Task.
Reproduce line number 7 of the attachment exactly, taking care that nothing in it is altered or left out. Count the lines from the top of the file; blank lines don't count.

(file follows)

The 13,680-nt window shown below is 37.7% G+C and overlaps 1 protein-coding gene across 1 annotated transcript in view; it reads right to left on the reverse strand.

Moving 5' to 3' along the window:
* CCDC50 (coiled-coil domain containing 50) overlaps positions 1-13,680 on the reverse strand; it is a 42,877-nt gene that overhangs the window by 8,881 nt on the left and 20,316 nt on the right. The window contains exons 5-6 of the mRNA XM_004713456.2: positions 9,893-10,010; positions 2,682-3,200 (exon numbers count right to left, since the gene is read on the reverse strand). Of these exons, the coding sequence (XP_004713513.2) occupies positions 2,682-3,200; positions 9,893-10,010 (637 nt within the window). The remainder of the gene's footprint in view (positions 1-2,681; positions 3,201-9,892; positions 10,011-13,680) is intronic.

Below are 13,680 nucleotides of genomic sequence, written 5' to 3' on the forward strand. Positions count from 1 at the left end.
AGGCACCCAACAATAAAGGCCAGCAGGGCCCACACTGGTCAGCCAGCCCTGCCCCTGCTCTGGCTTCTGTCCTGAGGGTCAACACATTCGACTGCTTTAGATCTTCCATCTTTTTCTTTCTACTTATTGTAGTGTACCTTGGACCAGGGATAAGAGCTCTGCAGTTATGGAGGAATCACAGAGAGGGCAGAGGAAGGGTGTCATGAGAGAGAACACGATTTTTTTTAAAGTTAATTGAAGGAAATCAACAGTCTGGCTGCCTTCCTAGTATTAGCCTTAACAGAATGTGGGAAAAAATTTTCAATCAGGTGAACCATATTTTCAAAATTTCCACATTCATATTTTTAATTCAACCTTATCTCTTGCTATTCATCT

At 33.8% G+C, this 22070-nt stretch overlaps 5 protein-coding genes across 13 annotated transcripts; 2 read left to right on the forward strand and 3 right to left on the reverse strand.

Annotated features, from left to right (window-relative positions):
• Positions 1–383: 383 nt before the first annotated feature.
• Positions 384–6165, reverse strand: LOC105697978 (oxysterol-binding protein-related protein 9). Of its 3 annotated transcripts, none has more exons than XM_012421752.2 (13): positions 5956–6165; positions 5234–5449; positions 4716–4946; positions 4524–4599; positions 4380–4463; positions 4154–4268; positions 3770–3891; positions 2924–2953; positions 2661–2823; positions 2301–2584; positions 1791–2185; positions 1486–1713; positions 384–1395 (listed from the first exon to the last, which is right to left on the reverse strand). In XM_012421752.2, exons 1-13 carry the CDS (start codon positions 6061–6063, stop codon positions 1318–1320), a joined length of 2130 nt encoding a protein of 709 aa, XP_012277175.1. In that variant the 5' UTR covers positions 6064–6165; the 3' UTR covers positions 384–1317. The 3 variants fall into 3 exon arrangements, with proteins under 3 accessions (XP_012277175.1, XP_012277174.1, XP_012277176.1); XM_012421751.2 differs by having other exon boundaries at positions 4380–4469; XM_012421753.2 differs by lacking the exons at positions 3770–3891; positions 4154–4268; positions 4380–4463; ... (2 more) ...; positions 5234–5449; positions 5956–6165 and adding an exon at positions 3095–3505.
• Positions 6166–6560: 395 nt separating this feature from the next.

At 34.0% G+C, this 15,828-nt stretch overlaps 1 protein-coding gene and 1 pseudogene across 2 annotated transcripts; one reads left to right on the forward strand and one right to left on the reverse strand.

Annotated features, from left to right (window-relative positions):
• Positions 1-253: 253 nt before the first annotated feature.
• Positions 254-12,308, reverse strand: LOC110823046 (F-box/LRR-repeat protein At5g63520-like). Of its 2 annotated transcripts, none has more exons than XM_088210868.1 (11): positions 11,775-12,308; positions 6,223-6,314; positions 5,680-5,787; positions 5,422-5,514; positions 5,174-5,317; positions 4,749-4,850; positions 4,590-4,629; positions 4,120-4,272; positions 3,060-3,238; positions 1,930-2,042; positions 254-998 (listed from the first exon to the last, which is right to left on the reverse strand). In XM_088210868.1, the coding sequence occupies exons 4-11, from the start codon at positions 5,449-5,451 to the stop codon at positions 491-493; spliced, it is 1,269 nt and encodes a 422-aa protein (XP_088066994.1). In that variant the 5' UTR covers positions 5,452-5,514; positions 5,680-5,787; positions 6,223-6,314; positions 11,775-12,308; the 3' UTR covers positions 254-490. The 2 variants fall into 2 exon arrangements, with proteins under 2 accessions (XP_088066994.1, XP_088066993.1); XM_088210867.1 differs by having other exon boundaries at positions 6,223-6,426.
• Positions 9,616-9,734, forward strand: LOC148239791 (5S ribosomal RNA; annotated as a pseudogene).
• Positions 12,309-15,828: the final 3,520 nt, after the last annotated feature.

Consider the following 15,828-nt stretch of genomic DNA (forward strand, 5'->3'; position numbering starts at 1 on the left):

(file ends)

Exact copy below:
Annotated features, from left to right (window-relative positions):